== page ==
Viktor Hovland showed how great a player he is once again at the weekend by winning the Hero World Challenge, but it will not go down as a win on his PGA Tour record.
There were no FedEx Cup points on offer either, but there were world rankings points on offer. Hovland earned enough points to lift himself into seventh place in the world, his best-ever mark.
The Hero World Challenge, as great as an event as it is and hosted by Tiger Woods, only had 20 players. Should this exclusive event allow players to move up the rankings when an extremely small percentage of the golf world had access to these points? This is the first question.
Collin Morikawa dramatically missed his chance to become World No. 1 after a final-round score of 76. He surrendered a five-shot lead that he had on hole one to finish tied fifth.
The 24-year-old could have won a 20-man tournament that offers zero FedEx Cup points to become World No. 1. Bear that in mind and I'll cast your minds back to Sandwich in July.
Morikawa put in a career-best performance to win The Open Championship. This tournament and I don't need to tell you this but I will make it clear, is regarded as the best golf event on earth.
After winning his second major title, he moved up one place from fourth to third in the world rankings, the same amount of places he would have moved to reach World No. 1 in the Bahamas.
Jon Rahm came tied third at The Open and so he moved to the top spot. Dustin Johnson finished tied eighth and held on to second position in the rankings.
Prior to The Open, Johnson recorded finishes of tied 25th, tied 19th, tied 10th and a missed cut. Morikawa recorded finishes of tied 71st, tied fourth, second and tied 14th.
Even with better form entering The Open, Morikawa needed to win the event to move up just one place to third position and he was still behind his Ryder Cup partner Johnson.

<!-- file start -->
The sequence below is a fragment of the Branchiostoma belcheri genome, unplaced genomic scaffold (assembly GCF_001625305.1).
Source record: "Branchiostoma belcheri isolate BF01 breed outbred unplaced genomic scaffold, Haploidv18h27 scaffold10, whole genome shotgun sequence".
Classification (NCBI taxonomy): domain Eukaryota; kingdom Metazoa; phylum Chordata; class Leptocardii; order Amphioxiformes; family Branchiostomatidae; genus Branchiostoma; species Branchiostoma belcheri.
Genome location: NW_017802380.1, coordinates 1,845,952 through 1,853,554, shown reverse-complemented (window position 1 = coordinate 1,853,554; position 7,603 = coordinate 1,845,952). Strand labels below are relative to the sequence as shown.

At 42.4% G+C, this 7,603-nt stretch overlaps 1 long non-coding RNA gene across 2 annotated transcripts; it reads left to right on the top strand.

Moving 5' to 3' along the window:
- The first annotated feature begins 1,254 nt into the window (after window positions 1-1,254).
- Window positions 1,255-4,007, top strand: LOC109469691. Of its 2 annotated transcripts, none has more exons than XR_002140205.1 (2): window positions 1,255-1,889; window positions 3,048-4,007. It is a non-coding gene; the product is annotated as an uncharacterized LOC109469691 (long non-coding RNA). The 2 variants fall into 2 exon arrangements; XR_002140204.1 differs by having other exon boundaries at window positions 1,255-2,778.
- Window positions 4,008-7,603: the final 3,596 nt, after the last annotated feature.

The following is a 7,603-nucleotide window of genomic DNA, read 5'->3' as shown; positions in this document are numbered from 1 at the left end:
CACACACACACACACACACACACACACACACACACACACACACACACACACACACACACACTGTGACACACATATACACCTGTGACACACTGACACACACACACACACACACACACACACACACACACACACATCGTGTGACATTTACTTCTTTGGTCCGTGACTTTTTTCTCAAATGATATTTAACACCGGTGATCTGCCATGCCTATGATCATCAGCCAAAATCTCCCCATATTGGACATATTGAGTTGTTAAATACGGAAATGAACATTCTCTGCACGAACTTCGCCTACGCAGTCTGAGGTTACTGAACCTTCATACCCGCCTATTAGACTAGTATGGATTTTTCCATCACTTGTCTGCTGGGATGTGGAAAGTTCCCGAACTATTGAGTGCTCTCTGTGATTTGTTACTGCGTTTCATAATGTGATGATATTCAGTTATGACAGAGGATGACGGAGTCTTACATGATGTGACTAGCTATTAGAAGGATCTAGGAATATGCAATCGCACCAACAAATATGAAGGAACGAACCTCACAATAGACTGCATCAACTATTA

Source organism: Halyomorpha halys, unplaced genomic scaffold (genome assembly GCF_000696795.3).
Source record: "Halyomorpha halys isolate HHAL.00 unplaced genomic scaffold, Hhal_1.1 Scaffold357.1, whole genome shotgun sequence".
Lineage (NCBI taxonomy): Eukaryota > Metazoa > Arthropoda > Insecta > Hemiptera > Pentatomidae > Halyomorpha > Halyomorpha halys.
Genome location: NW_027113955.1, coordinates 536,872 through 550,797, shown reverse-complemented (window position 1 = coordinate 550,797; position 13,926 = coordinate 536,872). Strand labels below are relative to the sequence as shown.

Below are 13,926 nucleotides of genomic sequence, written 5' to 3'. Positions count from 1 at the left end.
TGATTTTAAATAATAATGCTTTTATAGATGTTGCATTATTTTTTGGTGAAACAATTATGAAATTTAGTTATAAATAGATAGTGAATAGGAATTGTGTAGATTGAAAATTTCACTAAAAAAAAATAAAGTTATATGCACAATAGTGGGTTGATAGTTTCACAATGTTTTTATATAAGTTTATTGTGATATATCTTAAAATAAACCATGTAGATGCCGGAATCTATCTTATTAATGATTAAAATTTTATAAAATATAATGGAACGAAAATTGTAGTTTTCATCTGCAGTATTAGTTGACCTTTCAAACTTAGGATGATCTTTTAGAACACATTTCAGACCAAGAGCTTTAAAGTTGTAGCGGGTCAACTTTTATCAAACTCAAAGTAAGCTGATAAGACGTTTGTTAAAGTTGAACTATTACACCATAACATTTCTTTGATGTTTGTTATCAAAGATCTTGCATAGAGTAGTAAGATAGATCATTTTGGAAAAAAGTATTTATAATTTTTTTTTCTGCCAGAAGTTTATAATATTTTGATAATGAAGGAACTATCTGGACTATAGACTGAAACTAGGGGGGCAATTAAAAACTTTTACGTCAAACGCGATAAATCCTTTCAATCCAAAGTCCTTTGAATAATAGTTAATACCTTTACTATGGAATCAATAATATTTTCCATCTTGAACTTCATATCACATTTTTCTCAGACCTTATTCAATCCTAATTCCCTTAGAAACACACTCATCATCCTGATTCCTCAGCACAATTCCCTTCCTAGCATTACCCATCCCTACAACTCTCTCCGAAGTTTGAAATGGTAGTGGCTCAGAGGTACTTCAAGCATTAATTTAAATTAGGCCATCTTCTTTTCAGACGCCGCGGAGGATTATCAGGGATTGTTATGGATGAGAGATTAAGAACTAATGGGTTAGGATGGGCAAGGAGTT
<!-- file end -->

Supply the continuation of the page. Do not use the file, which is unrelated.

Referring to the Hero World Challenge once more, Hovland moved up three places after his win in the Bahamas. Does something not add up here? This is the second question.
I understand that it is tight at the top. There was less room for Morikawa to move when he was fourth in the world prior to The Open Championship, compared to Hovland being ranked 10th prior to the Hero World Challenge.
It took a tied seventh finish at the ZOZO Championship for Morikawa to move to second place in the world rankings. He then became the first American to win the Race to Dubai by winning the DP World Tour Championship.
Although he threw away victory in the Bahamas at the weekend, Morikawa finished tied fifth. So since Rahm's last professional appearance on the weekend of October 16/17, he has three top-10 finishes and a big win in the Middle East.
Your ranking, much like the FedEx Cup points list at the business end of the season, is affected by how well other players are playing at the same event too. But Rahm hasn't been playing.
It is a very complicated system that had its disproportionality exposed at the weekend. I suppose my point and final question is: Why should Morikawa have become World No. 1 with a win in a non-event, but not after winning arguably golf's best major and his recent run of form?
This was also an event where Rahm and Johnson chose not to play, so surely the weight of the event in world rankings points should be depleted even more?
Changes are in the works for the Official World Golf Rankings, but I fear they may have a bigger job to iron out these inconsistencies.